U.S. milk production is hesitating but inching higher.
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Milk production season dribbles to close
Westpac senior agri economist Nathan Penny predicts total New Zealand production will be 0.5% down on the 2022 season.
The Agriculture Department’s latest preliminary data shows April output at 19.2 billion pounds, up just 0.3% from April 2022.

The 24-State total, at 18.4 billion pounds, was up 0.5% from a year ago. The March 50-State and 24-State totals were revised up 16 million pounds.

Cow numbers totaled 9.43 million, down 16,000 head from the March count, which was revised up 11,000. The herd was up 23,000 head from January and up 26,000 from a year ago.

The 24-State count was down 15,000 from the March number, which was revised 7,000 head lower, and 36,000 head above a year ago.

Output per cow averaged 2,037 pounds, up 1 pound or 0.05% from April 2022 in the 50 states, and up 2 pounds to 2,055 pounds, in the top 24 states.

HighGround Dairy points out “A big driver of the lower milk per cow nationally is smaller yields from California, which makes up around 18% of total U.S. milk output. March and April 2023 had dismal milk per cow numbers, down 2.1% and 1.9% year over year, respectively.”

StoneX adds: “As new crop hay becomes available and farm level feed costs shift lower we should see improved production per cow as we move through the year.”

California output, still recovering from weather in March, saw output drop to 3.5 billion pounds, down 69 million or 1.9% from a year ago, as output per cow was down 40 pounds. Cow numbers were unchanged.

Wisconsin output totaled 2.6 billion pounds, up 3 million pounds or 0.1% from a year ago, thanks to a 10-pound gain per cow offsetting the loss of 5,000 cows.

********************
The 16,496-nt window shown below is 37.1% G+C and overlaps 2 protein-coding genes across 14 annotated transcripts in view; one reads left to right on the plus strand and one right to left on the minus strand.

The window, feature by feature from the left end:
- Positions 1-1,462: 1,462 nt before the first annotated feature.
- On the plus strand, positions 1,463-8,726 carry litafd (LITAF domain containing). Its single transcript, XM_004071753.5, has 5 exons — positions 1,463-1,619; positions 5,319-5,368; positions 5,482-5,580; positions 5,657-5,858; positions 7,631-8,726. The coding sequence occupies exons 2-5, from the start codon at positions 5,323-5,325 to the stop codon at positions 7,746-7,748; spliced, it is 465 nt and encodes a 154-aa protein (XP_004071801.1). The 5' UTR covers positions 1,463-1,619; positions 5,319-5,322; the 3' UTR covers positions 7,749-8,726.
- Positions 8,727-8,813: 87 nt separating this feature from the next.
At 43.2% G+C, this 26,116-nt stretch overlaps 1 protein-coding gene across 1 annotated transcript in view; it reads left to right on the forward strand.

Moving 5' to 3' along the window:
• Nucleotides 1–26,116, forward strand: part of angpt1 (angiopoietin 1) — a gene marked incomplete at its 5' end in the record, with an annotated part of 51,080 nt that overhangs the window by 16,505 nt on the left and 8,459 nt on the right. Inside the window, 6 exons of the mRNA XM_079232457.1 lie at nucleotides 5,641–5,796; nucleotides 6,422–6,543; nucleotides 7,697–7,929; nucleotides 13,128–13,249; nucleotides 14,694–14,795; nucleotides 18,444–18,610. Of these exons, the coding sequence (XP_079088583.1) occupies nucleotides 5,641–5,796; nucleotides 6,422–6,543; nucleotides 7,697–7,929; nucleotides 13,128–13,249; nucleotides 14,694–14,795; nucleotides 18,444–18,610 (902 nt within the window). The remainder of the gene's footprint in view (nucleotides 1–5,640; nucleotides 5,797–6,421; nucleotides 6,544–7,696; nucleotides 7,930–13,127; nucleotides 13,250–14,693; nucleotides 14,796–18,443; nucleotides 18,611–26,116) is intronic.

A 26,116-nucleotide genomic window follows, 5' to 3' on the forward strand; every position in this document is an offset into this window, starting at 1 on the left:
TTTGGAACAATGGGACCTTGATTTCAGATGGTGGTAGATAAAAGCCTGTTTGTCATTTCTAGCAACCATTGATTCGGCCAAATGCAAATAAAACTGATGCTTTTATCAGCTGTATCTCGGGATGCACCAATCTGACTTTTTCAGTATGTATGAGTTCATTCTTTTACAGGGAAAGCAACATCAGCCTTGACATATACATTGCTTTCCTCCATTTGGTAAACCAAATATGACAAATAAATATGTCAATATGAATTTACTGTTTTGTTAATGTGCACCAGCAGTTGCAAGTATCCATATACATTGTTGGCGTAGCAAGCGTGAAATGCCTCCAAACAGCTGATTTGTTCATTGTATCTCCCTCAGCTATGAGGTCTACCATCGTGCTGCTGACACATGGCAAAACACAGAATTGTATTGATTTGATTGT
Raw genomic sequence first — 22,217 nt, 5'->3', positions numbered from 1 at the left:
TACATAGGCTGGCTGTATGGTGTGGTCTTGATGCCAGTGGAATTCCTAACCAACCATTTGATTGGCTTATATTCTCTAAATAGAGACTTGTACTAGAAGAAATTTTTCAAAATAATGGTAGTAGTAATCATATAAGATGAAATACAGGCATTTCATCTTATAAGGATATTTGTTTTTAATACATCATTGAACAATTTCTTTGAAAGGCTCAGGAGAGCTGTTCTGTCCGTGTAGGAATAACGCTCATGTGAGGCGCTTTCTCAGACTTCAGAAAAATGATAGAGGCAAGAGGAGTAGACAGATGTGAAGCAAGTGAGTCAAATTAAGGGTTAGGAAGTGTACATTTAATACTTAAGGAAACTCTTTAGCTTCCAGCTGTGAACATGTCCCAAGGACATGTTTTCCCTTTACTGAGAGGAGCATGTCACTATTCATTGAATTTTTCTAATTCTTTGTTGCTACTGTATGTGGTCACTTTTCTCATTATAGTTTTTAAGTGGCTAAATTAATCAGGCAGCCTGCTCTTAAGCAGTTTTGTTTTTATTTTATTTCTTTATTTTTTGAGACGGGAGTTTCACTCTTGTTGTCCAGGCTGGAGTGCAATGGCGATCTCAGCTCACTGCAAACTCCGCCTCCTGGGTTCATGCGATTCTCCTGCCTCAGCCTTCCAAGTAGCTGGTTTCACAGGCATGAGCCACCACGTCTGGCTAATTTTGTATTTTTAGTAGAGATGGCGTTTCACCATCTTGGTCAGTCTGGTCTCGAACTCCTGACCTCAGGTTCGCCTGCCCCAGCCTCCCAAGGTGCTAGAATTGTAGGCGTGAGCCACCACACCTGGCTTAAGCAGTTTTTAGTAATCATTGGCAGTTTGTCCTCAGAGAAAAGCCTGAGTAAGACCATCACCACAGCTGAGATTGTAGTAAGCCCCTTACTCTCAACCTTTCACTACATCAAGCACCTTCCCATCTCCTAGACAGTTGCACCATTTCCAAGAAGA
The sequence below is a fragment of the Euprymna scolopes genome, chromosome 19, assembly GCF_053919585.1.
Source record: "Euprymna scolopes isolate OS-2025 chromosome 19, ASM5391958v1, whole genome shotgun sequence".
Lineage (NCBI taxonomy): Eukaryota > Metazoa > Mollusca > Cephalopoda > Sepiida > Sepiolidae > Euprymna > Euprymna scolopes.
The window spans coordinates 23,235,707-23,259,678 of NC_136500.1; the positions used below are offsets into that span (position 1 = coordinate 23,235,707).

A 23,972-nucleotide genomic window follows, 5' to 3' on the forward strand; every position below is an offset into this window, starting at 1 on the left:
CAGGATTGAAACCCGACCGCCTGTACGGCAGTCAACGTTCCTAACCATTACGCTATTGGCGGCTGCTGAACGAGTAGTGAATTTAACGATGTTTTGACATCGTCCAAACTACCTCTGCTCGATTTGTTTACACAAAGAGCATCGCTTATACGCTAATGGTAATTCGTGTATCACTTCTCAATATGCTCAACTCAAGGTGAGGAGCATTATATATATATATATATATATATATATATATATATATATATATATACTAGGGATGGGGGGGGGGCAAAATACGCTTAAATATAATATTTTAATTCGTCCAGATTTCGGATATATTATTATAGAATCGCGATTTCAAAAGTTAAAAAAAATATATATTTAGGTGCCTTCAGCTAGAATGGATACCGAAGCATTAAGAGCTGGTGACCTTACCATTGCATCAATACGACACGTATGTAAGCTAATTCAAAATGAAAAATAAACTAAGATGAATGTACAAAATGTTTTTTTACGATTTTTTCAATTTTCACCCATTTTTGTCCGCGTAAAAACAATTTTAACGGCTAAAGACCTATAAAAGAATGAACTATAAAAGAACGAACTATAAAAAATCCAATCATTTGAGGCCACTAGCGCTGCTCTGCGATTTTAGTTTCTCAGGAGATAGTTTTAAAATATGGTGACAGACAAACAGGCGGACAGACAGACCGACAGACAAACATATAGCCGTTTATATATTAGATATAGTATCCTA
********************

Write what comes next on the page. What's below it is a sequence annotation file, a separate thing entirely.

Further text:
Texas output was up 1.3%, thanks to a 10-pound gain per cow. Cow numbers were up 5,000 from a year ago but were 15,000 lower than in March due to that devastating fire.

Idaho was up 2.7%, on 16,000 more cows and a 5-pound gain per cow. Michigan was up 2.6%, Minnesota up 1.5%, New Mexico down 3.1%, and New York was up 2.4%.

Oregon was down 1.3%, on a loss of 2,000 cows. Output per cow was up 5 pounds.

Pennsylvania was unchanged, South Dakota was up 7.7%, and Washington state was up 0.8%, thanks to a 30-pound gain per cow offsetting the loss of 2,000 cows.

Milk components were up from last year, adds StoneX, “so component-adjusted production was up 1.1%. While there may be some signs of stress on U.S. dairy farms, those revealed in this report are largely result of both problematic weather and a horrific fire, not necessarily financial. That will likely change this month and potentially result in more widespread contraction heading into the second half of 2023.”

Meanwhile, dairy culling is running ahead of year ago levels and likely to increase. The May 19 “Daily Dairy Report” warned that “milk revenue will be sharply lower soon. May Class III futures settled today at $16.19 and June touched a low of $15.80 before recovering to $16.06. Milk production costs vary widely, but there is hardly a dairy in the nation able to make milk for $16 today,” the DDR warned.

‘Whey’ down

Cash dairy prices are giving little hope, with whey grabbing particular attention. It closed 3.75 cents lower last week, at 26.50 cents per pound, lowest price since March 13, 2018, the second day it started trading at the CME at 26 cents per pound. Friday’s price was 24.25 cents below a year ago; 75 loads were sold last week, the highest weekly total since the week of Sept. 30, 2019.

The offers kept coming Monday and the whey fell to 25.50 cents per pound, down a penny, lowest price ever, with 7 sales on the board. It regained a half-cent Tuesday, inching back to 26 cents per pound, with 31 bids going unfilled.

China’s April whey imports were up 13.5% and up 43.8% year to date but not enough to absorb the increased U.S. whey stream resulting from large U.S. cheese output. The milk supply will grow even more as schools close for the summer.

Cheddar block cheese fell to $1.47 per pound last Monday, lowest price since June 9, 2021, then climbed back to $1.54 Wednesday, but closed Friday at $1.5350, up a half-cent on the week, ending seven weeks of decline, but 84.50 cents below a year ago.

The barrels fell to $1.4425 last Thursday, lowest since Sept. 7, 2021, but rallied to a Friday finish at $1.47, 2 cents lower on the week, 87.75 cents below a year ago, and 6.50 cents below the blocks. Sales totaled 35 cars of block and 54 of barrel.

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